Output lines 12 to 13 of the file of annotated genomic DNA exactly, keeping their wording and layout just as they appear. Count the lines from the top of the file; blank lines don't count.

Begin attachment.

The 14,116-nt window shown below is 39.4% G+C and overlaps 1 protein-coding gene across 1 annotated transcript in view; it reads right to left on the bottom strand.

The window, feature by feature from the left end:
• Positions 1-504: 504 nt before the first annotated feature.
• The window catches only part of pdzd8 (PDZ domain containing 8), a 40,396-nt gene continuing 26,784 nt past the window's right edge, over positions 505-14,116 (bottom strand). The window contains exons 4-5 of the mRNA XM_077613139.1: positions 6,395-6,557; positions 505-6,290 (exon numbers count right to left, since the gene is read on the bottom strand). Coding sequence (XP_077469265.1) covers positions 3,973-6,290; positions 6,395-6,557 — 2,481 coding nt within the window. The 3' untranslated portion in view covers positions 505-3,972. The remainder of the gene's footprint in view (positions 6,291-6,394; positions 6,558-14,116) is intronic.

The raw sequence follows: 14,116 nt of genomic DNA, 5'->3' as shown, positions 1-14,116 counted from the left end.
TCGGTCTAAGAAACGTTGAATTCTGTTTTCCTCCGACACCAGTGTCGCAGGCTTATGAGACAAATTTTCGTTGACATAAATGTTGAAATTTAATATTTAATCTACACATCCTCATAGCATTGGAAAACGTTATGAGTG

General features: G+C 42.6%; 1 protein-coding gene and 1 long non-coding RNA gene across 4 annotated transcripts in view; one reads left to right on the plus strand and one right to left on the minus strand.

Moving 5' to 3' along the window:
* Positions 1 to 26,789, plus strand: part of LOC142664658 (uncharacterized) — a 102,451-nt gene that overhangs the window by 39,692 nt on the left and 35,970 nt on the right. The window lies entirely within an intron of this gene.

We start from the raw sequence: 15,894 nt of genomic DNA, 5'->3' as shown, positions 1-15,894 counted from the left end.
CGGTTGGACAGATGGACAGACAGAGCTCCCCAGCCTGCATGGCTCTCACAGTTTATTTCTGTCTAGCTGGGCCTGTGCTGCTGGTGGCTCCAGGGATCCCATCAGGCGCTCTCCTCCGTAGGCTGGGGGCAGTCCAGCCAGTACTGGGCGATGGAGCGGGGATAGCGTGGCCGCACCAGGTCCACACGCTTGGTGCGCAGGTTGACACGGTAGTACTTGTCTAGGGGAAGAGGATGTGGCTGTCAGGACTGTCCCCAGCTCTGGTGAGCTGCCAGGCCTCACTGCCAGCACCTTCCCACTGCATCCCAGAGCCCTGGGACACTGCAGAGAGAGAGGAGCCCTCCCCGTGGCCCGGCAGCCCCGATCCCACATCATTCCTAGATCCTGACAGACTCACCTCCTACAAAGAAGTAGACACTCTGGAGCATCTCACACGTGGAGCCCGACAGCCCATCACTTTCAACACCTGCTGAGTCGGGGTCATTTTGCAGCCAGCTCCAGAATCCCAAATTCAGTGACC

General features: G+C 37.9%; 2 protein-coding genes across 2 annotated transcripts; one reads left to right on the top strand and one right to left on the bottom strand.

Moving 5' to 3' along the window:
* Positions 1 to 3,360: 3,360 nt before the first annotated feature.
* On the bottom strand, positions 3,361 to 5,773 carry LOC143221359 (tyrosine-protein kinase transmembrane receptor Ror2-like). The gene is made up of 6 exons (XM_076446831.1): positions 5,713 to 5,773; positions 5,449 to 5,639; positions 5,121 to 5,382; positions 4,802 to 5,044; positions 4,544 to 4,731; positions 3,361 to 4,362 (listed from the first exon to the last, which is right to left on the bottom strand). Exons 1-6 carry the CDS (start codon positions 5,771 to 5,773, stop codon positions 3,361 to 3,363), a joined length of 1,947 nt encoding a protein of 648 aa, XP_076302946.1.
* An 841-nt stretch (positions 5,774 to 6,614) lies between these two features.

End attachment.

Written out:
General features: G+C 37.9%; 2 protein-coding genes across 2 annotated transcripts; one reads left to right on the top strand and one right to left on the bottom strand.

Moving 5' to 3' along the window: